EU states failed to introduce financial transparency

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Most EU member states have failed to meet a legal deadline to introduce public registers of the real owners of companies, a transparency measure seen as key to fighting money laundering, according to a review by anti-corruption campaigners, the Guardian reports.

In May 2018, the European Union passed a directive obliging member states to publish the beneficial owners of firms registered in their jurisdictions by January this year.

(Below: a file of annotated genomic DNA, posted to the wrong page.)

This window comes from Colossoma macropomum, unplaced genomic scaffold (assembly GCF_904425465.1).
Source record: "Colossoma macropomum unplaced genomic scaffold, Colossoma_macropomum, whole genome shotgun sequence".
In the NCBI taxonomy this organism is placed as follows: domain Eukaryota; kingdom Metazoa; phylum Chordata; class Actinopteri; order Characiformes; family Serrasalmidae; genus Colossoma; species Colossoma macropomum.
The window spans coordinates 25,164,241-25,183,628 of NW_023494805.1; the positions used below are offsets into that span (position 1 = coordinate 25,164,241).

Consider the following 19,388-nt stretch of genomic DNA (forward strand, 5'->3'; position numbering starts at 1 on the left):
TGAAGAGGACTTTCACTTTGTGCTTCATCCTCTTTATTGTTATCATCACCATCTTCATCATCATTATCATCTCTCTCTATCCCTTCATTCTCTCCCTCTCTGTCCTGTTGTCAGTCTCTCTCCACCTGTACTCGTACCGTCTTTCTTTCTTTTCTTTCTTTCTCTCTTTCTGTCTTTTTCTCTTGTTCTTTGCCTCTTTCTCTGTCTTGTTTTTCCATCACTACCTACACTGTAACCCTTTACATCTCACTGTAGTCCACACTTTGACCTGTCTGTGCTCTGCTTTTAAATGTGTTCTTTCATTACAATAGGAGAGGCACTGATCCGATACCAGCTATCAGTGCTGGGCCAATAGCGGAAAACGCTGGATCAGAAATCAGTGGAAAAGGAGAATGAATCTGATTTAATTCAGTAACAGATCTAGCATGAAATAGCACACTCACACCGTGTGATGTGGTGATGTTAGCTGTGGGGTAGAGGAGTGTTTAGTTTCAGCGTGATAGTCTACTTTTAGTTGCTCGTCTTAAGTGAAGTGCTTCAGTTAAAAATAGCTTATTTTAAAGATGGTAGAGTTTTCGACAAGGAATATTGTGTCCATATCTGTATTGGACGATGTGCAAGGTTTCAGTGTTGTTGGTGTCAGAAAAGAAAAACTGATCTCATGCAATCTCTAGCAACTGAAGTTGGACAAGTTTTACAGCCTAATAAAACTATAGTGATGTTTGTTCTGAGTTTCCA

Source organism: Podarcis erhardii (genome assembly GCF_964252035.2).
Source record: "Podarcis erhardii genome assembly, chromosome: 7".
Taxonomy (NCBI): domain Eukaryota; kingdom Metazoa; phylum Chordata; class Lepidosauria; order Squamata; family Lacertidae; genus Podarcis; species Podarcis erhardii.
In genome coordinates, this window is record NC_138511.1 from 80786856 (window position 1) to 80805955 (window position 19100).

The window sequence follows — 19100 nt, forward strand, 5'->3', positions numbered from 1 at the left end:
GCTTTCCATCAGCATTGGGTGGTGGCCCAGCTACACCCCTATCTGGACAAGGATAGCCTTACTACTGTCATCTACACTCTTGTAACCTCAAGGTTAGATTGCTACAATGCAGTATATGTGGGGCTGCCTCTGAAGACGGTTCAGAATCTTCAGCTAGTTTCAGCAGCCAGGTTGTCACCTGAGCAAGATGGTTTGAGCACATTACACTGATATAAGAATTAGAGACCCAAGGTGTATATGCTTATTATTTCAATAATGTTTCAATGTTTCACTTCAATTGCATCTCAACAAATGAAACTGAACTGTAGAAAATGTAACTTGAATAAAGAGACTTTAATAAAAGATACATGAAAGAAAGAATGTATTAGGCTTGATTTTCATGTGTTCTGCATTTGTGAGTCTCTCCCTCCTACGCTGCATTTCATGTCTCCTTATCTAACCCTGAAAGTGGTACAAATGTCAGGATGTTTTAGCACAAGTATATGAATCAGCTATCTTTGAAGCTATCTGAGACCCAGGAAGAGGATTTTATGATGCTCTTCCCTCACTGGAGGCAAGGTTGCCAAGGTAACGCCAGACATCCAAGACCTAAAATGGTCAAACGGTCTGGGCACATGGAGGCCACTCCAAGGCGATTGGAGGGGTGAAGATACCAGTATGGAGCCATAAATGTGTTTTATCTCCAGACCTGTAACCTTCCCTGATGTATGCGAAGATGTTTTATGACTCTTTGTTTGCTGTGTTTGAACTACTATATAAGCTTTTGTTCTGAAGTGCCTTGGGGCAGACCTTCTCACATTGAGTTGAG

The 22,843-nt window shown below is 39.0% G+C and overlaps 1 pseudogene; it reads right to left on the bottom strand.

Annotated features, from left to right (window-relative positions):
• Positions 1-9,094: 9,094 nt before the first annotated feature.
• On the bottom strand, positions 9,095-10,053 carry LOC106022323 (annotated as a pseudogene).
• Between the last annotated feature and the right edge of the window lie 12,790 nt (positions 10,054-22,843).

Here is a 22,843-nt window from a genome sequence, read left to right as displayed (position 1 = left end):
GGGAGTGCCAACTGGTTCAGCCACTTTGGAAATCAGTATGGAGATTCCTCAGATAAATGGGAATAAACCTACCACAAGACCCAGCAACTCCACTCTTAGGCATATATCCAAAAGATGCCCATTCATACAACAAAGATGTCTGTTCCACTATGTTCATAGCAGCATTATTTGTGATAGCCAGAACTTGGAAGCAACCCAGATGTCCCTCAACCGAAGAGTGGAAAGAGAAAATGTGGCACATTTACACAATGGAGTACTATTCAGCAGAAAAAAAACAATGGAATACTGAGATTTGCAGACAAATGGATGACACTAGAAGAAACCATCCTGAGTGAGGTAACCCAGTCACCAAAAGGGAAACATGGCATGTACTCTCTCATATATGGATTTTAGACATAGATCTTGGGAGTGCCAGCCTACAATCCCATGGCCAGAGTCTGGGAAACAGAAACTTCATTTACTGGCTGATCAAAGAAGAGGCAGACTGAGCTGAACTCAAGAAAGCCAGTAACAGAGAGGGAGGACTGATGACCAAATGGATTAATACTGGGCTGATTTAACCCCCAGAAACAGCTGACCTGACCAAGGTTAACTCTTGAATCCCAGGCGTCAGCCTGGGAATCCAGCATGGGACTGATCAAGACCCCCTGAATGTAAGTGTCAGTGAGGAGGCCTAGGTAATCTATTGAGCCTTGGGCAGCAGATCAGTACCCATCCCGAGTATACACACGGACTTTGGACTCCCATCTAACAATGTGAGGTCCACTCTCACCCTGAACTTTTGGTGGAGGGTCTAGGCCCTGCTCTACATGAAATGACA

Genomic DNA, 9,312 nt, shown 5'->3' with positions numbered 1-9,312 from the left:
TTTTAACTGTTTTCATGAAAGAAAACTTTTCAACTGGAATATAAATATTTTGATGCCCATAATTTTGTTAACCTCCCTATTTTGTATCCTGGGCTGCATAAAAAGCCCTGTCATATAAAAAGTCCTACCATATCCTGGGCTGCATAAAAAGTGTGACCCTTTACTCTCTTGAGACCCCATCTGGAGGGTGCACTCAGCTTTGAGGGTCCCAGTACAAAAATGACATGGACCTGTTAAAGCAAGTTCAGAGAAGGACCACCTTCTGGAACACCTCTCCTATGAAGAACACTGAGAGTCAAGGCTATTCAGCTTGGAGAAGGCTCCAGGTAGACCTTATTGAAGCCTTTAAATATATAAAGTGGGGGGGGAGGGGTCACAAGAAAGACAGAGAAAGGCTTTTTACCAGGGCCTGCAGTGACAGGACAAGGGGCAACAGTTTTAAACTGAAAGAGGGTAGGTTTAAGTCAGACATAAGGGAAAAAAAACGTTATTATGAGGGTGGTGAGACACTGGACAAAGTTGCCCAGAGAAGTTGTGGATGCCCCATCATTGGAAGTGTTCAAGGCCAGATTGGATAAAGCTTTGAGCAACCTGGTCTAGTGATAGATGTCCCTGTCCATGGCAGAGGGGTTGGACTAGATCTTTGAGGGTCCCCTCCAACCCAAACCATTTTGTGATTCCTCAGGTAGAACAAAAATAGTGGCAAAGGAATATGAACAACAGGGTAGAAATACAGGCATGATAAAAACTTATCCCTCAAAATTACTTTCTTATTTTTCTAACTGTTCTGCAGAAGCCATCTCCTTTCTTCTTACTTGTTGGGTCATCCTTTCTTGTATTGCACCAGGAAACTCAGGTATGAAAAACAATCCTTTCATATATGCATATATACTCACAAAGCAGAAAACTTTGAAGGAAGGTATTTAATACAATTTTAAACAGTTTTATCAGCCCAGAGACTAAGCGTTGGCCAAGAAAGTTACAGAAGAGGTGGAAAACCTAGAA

Two months after the deadline and two years after governments were told to get new systems up and running, leading campaign group Global Witness has found only six countries have implemented public register systems that meet the transparency criteria set out in the EU directive.

Anonymously-owned companies are one of the key tools used by money launderers and tax evaders to hide their ill-gotten gains and taxable assets from law enforcement and tax inspectors – and public registers are a way of making this more difficult.

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